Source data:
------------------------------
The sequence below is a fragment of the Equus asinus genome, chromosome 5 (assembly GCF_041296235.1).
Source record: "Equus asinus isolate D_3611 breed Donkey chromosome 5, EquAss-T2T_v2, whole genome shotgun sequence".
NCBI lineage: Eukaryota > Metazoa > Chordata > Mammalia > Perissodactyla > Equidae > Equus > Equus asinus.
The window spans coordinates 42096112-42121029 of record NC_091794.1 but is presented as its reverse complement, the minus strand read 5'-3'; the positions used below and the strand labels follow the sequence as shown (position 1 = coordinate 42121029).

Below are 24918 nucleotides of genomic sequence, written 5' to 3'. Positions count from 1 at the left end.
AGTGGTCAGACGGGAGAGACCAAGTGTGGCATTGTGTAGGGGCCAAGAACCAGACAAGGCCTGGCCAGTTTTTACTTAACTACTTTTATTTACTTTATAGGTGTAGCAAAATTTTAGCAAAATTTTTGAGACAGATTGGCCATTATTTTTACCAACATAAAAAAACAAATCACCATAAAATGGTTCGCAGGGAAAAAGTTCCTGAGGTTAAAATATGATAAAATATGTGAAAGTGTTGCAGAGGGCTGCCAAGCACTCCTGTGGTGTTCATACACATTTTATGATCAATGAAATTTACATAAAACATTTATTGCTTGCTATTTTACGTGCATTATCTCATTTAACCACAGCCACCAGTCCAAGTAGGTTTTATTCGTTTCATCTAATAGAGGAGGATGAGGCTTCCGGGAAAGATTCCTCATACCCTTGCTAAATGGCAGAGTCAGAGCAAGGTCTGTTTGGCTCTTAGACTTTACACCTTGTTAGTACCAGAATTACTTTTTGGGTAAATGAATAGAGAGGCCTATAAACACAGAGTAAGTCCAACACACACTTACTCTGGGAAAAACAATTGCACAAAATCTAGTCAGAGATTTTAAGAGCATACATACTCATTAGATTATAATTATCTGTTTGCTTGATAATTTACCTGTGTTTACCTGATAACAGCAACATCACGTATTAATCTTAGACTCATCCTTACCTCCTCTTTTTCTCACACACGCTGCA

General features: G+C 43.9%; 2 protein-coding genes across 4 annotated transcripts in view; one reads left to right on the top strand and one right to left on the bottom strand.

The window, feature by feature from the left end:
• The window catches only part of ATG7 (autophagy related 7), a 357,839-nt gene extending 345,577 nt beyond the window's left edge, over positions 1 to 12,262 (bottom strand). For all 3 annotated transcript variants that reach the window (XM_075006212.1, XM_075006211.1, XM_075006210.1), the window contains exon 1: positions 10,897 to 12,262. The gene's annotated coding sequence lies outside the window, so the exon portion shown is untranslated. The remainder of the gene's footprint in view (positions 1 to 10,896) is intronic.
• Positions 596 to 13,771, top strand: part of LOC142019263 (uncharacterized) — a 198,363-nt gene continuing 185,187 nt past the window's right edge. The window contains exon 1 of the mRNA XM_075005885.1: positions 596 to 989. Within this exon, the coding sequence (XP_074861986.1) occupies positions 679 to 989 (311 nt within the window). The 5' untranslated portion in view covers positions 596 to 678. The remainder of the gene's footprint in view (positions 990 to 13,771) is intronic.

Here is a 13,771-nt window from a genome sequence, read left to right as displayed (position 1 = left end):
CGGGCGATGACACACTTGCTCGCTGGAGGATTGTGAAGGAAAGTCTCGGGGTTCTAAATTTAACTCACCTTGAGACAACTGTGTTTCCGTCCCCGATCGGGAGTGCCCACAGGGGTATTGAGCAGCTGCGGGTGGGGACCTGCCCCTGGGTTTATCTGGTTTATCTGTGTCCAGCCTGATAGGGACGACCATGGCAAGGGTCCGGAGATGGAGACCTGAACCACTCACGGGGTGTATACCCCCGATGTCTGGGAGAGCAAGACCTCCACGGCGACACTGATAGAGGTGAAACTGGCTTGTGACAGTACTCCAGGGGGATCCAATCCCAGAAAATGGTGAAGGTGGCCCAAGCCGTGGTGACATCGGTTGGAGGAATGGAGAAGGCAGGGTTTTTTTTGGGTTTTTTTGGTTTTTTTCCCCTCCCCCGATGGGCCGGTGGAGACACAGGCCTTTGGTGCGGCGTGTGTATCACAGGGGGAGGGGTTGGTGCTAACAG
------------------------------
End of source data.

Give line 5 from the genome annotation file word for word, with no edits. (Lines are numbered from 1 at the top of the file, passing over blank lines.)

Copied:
Below are 24918 nucleotides of genomic sequence, written 5' to 3'. Positions count from 1 at the left end.